Jeffrey Wasserman was a prolific painter and colorist whose distinguished career as an artist spanned almost four decades, from 1970 to 2006. He is best known for his singular and syncretic style which combined idiosyncratic motifs with vibrant colors and cascading layers of paint washes.
The Jeffrey Wasserman Estate was founded with the goal of expanding awareness of Wasserman's rich oeuvre and to further the placement of Wasserman's work in prominent cultural institutions and private collections. In conjunction with this project, the Estate has preserved and archived a range of materials to promote the study of Wasserman’s work and career, including writings, correspondence, and other personal ephemera.
All inquiries into the works on the website should be directed to the following address: email@example.com
Jeffrey Wasserman, a painter who became known in New York in the 1980's for his buoyant, vividly colorful and poetically suggestive abstractions, died Sunday at his home in Millerton, N.Y. He was 59.
The cause was cancer, said his wife, Anne Newburg.
Mr. Wasserman was what admirers call a painter's painter. He was among SoHo's early loft-dwelling artists in the 70's, and he participated in the efflorescence of the East Village scene in the early 80's. His friends included influential postmodernists like Jeff Koons, Peter Halley and Saint Clair Cemin.
His paintings, made with a loose, spontaneous touch in thin layers, featured elemental shapes, arabesque forms and archetypal symbols folded into layered, luminously colored spaces. Though related to the works of earlier modernists like Joan Miró, Hans Hofmann and the Abstract Expressionists, his work was also in sympathy with the playful, pluralistic spirit of the late 70's and early 80's, and he was frequently included in group shows devoted to contemporary abstraction.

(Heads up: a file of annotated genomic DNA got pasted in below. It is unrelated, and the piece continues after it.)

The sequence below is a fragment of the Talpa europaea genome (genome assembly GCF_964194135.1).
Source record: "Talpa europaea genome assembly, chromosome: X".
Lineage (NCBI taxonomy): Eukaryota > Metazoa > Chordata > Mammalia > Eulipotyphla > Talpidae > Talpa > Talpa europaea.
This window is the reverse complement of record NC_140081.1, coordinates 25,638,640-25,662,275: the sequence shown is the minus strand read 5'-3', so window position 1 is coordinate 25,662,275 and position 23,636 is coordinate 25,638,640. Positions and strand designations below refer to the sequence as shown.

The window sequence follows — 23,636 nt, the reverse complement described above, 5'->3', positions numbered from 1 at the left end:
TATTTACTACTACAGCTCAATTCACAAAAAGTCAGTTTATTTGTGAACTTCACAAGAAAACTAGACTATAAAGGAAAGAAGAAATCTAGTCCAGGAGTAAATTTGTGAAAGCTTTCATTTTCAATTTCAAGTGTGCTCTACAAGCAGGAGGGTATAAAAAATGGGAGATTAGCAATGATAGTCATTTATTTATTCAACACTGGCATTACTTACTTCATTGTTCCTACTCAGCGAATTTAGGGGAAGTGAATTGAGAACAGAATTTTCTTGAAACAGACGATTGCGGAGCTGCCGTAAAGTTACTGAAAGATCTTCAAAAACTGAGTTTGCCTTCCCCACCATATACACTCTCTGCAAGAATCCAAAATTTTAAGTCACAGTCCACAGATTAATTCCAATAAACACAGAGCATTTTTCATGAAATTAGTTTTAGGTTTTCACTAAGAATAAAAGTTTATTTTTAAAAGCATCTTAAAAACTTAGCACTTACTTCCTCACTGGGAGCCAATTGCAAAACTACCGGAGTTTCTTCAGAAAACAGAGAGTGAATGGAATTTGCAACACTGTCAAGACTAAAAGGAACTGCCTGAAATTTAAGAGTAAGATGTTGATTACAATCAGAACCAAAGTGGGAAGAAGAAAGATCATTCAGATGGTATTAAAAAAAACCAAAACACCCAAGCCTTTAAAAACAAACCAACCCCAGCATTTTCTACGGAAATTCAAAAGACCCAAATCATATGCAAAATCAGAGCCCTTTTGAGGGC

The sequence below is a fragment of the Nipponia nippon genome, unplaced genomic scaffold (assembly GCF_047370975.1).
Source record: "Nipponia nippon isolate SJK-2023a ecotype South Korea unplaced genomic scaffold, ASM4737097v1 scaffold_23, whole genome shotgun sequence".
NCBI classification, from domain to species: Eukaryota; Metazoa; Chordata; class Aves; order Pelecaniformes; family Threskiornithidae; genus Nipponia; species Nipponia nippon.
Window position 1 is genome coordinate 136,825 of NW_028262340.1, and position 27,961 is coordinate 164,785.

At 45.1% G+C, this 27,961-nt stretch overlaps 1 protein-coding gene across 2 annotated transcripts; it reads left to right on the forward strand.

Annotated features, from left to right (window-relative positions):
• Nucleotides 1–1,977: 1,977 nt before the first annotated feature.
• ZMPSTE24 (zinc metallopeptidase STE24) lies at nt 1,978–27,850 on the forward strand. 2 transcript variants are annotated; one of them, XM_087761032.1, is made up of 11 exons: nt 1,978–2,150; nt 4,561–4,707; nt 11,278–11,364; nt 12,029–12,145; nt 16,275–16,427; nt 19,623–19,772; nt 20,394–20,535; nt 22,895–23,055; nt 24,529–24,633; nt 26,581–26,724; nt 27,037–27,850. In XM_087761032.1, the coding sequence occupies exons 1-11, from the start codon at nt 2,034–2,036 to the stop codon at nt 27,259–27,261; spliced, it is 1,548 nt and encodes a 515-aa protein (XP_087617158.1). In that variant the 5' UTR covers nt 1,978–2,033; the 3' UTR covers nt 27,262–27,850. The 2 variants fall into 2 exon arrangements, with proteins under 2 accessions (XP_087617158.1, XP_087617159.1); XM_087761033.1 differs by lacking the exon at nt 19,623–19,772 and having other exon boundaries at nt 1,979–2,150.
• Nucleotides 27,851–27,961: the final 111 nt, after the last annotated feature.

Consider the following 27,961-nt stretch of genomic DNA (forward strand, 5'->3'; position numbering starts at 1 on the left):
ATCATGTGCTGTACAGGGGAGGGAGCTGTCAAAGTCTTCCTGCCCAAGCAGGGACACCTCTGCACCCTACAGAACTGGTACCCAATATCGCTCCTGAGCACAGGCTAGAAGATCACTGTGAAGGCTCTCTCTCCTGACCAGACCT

Jeffrey Andrew Wasserman was born on July 21, 1946, in Mount Vernon, N.Y. As a teenager, he studied with the Color Field painter Friedel Dzubas, and he went on to earn a B.F.A. degree from the Tyler School of Art in Philadelphia. He did graduate work in painting at the Royal College of Art in London.
Mr. Wasserman's first solo exhibition, at the Municipal Theater in Caen, France, in 1980, was organized by Philippe Briet, who later had a gallery in New York at which Mr. Wasserman had another one-person show. From 1984 to 1995, he had four solo shows in New York, the last at Bill Maynes Contemporary Art.
Besides his wife, he is survived by a daughter, Jane, and a son, Hugo.